People come to Thornydale Ranch to find peace.
Since 2003, the former working ranch has been a temporary home for people living with mental health and substance abuse disorders who are rebuilding their lives.
They stay for up to six months and spend their days learning independent living skills and tending to the horses and livestock that rely on them here.
But now they’ve found a new way to heal—one that requires a little digging beneath the surface.
“When I started here there was no garden,” recalls George Storm, a recovery support specialist and team lead for Thornydale Ranch. “And then some of the residents here said, ‘Can we have a garden?’”
Storm and Thornydale’s residents began their garden on a Sunday afternoon, with few plants, materials or expectations. But it has since grown into a landmark.
The garden is 73 feet long, 23 feet wide, and an occasional source of wonder.
“Most people are amazed by it when they see it in bloom,” Storm says.
La Frontera, the Tucson-based nonprofit behavioral health agency that owns and operates Thornydale Ranch, has since developed two other gardens for its clients.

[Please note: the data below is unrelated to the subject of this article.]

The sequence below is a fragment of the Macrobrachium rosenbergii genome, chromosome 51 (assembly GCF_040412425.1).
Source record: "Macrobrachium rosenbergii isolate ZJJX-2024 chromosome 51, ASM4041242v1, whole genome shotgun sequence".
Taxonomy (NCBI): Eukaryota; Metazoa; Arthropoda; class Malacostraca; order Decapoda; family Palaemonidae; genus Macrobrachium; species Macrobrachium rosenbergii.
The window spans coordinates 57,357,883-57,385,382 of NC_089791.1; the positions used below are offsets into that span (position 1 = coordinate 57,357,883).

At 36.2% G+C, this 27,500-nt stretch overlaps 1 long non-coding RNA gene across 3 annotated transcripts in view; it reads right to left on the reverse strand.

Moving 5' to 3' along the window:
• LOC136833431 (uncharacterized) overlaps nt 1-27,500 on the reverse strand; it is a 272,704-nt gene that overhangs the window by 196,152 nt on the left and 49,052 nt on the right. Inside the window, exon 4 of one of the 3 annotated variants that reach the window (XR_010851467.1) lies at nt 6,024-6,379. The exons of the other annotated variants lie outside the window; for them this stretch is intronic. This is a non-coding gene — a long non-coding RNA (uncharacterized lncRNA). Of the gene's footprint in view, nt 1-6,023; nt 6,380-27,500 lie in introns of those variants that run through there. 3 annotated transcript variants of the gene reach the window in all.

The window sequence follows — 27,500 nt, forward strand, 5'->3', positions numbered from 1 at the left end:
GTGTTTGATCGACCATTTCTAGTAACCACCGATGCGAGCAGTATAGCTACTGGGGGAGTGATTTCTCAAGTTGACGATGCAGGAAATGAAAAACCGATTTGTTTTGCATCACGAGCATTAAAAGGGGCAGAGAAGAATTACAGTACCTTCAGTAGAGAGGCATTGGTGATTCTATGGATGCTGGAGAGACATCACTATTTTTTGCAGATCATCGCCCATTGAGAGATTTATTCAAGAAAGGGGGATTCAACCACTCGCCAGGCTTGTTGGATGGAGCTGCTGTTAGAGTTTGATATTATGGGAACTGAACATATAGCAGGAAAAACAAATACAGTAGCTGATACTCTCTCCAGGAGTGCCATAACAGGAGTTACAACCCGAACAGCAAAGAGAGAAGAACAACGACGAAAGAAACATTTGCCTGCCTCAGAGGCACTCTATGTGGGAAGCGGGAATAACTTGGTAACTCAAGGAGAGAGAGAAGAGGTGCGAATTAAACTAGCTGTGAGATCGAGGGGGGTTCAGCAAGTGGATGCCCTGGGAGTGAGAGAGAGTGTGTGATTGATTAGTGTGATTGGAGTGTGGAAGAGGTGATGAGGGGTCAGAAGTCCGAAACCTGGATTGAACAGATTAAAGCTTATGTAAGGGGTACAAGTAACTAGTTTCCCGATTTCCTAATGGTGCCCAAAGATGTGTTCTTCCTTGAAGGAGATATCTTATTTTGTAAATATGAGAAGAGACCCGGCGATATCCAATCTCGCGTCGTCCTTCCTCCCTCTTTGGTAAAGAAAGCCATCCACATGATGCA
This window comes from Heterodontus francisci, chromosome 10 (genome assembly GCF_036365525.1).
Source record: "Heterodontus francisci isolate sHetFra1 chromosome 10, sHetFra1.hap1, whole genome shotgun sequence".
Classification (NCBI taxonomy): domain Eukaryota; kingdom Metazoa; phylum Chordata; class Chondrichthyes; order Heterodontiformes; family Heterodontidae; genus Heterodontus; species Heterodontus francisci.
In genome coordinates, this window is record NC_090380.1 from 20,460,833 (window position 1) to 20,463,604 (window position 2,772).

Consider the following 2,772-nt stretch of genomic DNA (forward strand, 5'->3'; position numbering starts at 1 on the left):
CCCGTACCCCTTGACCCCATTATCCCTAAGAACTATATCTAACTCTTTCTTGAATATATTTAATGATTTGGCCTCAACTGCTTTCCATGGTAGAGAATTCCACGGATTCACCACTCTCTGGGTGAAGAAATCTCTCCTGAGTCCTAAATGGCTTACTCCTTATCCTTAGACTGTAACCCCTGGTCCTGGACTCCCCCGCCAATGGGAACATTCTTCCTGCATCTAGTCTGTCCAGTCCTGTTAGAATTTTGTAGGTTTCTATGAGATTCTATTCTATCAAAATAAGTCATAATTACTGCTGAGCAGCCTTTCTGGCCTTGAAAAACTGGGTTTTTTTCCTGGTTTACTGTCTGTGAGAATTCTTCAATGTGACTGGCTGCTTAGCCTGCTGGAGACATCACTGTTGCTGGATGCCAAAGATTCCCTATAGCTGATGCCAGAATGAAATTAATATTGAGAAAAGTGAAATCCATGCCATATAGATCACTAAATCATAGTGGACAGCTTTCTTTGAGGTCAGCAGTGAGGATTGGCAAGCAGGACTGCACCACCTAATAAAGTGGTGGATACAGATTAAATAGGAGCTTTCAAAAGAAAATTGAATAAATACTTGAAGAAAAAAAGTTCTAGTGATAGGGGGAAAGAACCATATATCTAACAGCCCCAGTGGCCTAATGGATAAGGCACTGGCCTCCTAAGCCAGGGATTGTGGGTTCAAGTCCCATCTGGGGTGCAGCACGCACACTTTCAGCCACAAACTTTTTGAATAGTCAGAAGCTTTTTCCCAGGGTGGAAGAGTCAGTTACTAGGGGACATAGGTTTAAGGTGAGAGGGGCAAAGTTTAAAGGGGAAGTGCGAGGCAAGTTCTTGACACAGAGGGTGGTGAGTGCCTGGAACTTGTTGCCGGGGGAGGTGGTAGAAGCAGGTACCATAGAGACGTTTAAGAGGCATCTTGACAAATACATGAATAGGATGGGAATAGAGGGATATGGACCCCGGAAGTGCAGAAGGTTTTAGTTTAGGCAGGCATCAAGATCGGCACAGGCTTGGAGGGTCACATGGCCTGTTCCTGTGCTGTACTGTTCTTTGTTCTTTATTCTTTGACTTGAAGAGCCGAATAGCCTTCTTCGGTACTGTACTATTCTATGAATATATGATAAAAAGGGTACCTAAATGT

Along with a growing number of care providers and recovery programs across the country, La Frontera has embraced garden-based or horticultural therapy as a tool for recovery.
In part, that’s because clients have asked for it. But it’s also because gardens seem to work.
There’s mounting evidence that plants and natural landscapes help keep people physically and mentally healthy.
For Thornydale resident Jeffery Burns, who describes his life before Thornydale as “rough,” the garden has been a doorway into a brand-new, gentler world.
“Before I was really impatient,” he says. “It [the garden] taught me patience, and it taught me to be gentle, because I only do stuff rough, I don’t do gentle stuff.”
Burns and his fellow gardeners won’t get to harvest everything they’ve planted. Like all other Thornydale residents, they will eventually return to their lives. But the garden will remain, waiting to welcome a new community of gardeners.
It’s a testament, Storm says, to the legacy people can build even in their darkest days.